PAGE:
Raytheon dropped the sale of an offensive weapon system to an unnamed Middle Eastern country due to concerns that the new President Joseph Biden administration would not grant it a direct commercial sales export license.

The company disclosed the change in its 2020 fourth quarter earnings call on 26 January.

Raytheon Paveway precision-guided bomb c Raytheon

Source: Raytheon

Raytheon Paveway precision-guided bomb

“[Raytheon Missiles & Defense’s] reported sales and operating profit were adversely impacted by an adjustment related to direct commercial sales contracts for munitions with a Middle East customer, which are subject to regulatory approval,” says Neil Mitchill, corporate vice-president and financial planning, analysis and investor relations with Raytheon.

“Furthermore [Raytheon Missiles & Defense’s] reported operating profit included an unfavorable impact of approximately $516 million related to these contracts for an impairment of certain inventory and associated supplier-related obligations,” he says.

Raytheon did not disclose the type of munition or the potential customer. However, the company’s sale of weapons to Saudi Arabia, many of which have been used in the Yemen civil war, have been harshly criticised by human rights activists and Democratic politicians for the munitions’ role in killing civilians. The manufacturer reportedly had a large sale of Paveway precision-guided bombs in the works.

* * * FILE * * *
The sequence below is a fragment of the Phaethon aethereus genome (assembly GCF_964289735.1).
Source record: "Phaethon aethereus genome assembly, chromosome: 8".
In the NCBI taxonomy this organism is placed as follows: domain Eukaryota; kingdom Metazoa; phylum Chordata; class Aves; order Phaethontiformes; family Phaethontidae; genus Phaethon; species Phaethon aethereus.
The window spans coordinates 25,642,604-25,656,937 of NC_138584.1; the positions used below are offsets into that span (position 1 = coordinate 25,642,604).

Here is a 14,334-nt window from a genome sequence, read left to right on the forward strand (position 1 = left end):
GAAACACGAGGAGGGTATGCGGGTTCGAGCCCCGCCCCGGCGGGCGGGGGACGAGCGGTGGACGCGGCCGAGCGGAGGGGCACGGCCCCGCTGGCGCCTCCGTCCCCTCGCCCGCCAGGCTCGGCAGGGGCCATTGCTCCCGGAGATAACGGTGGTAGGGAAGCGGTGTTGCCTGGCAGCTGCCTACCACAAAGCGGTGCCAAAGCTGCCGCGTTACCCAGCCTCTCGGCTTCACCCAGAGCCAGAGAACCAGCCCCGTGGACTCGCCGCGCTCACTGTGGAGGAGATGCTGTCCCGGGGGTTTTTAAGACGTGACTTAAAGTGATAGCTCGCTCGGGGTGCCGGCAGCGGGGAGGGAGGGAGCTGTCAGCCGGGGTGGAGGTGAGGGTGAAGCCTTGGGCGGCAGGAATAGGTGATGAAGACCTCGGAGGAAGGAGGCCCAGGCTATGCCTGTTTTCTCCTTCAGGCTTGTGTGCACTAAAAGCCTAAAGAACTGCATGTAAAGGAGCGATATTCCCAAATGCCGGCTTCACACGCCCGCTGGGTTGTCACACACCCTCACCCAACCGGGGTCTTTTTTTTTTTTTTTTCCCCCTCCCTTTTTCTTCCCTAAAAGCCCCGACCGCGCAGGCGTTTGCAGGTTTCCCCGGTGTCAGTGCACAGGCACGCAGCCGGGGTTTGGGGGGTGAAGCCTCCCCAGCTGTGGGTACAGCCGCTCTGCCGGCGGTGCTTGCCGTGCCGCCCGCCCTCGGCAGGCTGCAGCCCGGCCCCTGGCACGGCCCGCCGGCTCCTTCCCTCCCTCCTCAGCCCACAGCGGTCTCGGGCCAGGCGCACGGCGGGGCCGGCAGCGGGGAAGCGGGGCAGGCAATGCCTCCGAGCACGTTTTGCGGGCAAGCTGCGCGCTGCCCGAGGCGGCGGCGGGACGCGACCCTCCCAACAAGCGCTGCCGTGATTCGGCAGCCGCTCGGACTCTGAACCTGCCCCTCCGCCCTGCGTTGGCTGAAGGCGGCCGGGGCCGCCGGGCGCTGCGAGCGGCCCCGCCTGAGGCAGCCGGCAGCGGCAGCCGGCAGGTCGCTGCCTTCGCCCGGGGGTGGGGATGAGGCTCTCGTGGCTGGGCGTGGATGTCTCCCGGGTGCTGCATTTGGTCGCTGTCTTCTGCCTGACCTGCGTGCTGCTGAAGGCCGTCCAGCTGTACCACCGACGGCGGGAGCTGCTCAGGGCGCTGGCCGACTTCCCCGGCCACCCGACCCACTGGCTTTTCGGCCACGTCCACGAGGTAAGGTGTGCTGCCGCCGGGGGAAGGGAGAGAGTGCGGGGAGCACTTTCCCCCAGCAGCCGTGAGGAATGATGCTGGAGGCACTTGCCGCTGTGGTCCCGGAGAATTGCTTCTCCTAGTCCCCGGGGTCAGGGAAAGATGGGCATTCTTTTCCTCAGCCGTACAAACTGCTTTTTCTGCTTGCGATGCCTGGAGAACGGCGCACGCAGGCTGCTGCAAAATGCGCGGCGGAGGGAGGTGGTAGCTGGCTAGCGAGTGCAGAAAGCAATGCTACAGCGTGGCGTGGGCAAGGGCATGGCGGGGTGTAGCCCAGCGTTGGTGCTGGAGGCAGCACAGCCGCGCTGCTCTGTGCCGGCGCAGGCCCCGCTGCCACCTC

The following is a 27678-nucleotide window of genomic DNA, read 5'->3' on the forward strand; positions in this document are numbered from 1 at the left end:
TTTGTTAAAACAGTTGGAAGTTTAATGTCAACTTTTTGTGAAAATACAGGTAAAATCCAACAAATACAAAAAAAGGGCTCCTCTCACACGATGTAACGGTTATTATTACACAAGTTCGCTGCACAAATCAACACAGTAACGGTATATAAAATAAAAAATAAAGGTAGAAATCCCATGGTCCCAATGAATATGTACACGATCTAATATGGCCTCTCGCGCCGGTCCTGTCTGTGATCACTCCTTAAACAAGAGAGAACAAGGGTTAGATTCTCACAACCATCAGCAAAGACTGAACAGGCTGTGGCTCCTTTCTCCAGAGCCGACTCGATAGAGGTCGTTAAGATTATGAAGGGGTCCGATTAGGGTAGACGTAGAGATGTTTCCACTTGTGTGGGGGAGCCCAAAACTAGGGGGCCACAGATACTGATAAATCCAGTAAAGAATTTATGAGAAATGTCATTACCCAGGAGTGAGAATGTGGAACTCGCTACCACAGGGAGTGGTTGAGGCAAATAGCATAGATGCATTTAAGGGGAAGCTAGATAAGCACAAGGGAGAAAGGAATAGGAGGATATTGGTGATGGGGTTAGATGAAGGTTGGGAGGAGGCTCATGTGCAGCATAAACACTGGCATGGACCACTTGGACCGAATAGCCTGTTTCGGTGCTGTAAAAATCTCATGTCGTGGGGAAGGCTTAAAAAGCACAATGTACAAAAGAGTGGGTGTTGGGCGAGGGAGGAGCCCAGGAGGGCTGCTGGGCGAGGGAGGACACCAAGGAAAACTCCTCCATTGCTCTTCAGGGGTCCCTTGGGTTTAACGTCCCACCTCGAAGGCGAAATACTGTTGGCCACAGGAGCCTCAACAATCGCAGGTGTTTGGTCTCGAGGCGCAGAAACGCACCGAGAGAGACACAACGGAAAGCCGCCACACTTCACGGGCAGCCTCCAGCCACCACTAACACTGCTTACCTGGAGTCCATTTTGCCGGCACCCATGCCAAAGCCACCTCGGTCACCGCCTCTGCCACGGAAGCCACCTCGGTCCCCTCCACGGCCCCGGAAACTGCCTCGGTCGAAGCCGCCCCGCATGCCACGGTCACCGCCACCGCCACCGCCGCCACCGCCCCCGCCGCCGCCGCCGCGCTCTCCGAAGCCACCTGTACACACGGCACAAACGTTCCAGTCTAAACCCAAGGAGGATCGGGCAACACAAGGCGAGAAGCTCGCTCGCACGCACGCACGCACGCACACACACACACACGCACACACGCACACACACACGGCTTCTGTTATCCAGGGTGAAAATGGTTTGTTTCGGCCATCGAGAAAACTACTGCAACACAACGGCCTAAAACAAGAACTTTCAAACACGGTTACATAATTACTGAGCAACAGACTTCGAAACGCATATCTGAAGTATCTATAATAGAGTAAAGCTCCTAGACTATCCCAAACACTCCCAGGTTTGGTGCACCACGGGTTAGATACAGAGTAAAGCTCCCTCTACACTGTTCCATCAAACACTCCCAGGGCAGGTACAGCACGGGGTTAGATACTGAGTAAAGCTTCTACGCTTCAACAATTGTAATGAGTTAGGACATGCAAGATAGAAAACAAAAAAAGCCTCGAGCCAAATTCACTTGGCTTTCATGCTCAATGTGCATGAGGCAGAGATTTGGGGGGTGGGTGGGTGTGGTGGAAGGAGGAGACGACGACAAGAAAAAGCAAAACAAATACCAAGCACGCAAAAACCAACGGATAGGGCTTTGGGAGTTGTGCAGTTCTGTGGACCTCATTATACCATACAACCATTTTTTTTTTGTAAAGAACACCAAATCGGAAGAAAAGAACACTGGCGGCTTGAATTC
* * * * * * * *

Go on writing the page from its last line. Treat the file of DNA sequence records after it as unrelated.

The company says the sale could still happen, perhaps via the US government-run Foreign Military Sales process. However, in order to conservatively reflect the lower likelihood of approval Raytheon decided to update its accounting.

Raytheon believes defensive weapons will likely have an easier time being sold to foreign militaries under the Biden administration.

“If you think about Patriot and some of the other defensive systems, we have no issues with getting licenses. But offensive weapons [are] a little bit more difficult,” says Greg Hayes, Raytheon’s chief executive. “And so, as we go forward, what we’re going to do is we’ll work with the [Department of Defense]. We’ll try and do these through [Foreign Military Sales] as opposed through direct foreign sales to make sure we’ve got alignment with [the Department of Defense] and the administration before we book any of these.”

There are not any other large contracts likely to be withdrawn, he says.

When asked by a stock analyst if the cancellation is a sign of fewer future weapons sales to Middle Eastern countries Hayes was unequivocal.

“No, no, no,” he says. “Look, peace is not going to break out in the Middle East anytime soon.”